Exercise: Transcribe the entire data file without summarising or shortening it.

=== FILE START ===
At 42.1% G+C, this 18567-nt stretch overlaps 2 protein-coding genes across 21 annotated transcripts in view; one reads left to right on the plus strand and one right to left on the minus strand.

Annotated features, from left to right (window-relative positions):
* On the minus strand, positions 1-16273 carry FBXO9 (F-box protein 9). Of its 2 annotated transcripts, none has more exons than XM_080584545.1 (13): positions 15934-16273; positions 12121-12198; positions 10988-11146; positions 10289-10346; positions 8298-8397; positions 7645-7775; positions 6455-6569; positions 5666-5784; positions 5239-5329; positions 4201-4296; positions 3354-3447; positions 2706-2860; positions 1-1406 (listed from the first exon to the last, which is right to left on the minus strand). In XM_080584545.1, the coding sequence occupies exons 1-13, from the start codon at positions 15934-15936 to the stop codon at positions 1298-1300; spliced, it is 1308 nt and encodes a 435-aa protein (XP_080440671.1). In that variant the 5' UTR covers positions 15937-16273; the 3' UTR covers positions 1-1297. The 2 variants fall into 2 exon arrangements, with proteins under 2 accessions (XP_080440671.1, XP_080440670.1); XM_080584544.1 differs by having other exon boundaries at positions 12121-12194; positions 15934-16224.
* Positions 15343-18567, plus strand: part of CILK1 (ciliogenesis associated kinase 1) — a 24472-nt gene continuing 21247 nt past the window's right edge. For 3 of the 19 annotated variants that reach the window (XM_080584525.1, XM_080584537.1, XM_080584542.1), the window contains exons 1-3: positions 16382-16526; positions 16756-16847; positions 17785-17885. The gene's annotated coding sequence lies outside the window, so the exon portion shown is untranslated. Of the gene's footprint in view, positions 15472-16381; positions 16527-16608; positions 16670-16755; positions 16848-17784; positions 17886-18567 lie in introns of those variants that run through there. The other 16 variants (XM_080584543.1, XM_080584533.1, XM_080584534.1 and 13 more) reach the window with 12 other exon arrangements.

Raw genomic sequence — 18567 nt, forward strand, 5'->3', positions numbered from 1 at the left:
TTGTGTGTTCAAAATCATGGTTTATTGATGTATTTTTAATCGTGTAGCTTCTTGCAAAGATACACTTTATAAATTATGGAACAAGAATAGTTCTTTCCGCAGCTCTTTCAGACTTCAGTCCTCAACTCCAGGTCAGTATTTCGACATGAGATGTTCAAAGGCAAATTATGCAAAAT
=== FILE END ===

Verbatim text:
At 42.1% G+C, this 18567-nt stretch overlaps 2 protein-coding genes across 21 annotated transcripts in view; one reads left to right on the plus strand and one right to left on the minus strand.

Annotated features, from left to right (window-relative positions):
* On the minus strand, positions 1-16273 carry FBXO9 (F-box protein 9). Of its 2 annotated transcripts, none has more exons than XM_080584545.1 (13): positions 15934-16273; positions 12121-12198; positions 10988-11146; positions 10289-10346; positions 8298-8397; positions 7645-7775; positions 6455-6569; positions 5666-5784; positions 5239-5329; positions 4201-4296; positions 3354-3447; positions 2706-2860; positions 1-1406 (listed from the first exon to the last, which is right to left on the minus strand). In XM_080584545.1, the coding sequence occupies exons 1-13, from the start codon at positions 15934-15936 to the stop codon at positions 1298-1300; spliced, it is 1308 nt and encodes a 435-aa protein (XP_080440671.1). In that variant the 5' UTR covers positions 15937-16273; the 3' UTR covers positions 1-1297. The 2 variants fall into 2 exon arrangements, with proteins under 2 accessions (XP_080440671.1, XP_080440670.1); XM_080584544.1 differs by having other exon boundaries at positions 12121-12194; positions 15934-16224.
* Positions 15343-18567, plus strand: part of CILK1 (ciliogenesis associated kinase 1) — a 24472-nt gene continuing 21247 nt past the window's right edge. For 3 of the 19 annotated variants that reach the window (XM_080584525.1, XM_080584537.1, XM_080584542.1), the window contains exons 1-3: positions 16382-16526; positions 16756-16847; positions 17785-17885. The gene's annotated coding sequence lies outside the window, so the exon portion shown is untranslated. Of the gene's footprint in view, positions 15472-16381; positions 16527-16608; positions 16670-16755; positions 16848-17784; positions 17886-18567 lie in introns of those variants that run through there. The other 16 variants (XM_080584543.1, XM_080584533.1, XM_080584534.1 and 13 more) reach the window with 12 other exon arrangements.

Raw genomic sequence — 18567 nt, forward strand, 5'->3', positions numbered from 1 at the left:
TTGTGTGTTCAAAATCATGGTTTATTGATGTATTTTTAATCGTGTAGCTTCTTGCAAAGATACACTTTATAAATTATGGAACAAGAATAGTTCTTTCCGCAGCTCTTTCAGACTTCAGTCCTCAACTCCAGGTCAGTATTTCGACATGAGATGTTCAAAGGCAAATTATGCAAAAT